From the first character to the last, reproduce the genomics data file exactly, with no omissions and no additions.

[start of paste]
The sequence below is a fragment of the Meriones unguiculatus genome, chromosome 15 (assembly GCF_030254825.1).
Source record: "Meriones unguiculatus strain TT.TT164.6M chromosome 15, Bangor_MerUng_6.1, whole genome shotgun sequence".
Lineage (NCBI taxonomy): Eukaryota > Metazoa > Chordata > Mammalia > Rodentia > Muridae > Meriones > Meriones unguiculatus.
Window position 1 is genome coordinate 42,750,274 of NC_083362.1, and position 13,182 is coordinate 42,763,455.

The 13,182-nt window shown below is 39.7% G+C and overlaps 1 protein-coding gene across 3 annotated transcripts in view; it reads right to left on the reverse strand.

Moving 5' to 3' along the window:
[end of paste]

The sequence below is a fragment of the Meriones unguiculatus genome, chromosome 15 (assembly GCF_030254825.1).
Source record: "Meriones unguiculatus strain TT.TT164.6M chromosome 15, Bangor_MerUng_6.1, whole genome shotgun sequence".
Lineage (NCBI taxonomy): Eukaryota > Metazoa > Chordata > Mammalia > Rodentia > Muridae > Meriones > Meriones unguiculatus.
Window position 1 is genome coordinate 42,750,274 of NC_083362.1, and position 13,182 is coordinate 42,763,455.

The 13,182-nt window shown below is 39.7% G+C and overlaps 1 protein-coding gene across 3 annotated transcripts in view; it reads right to left on the reverse strand.

Moving 5' to 3' along the window: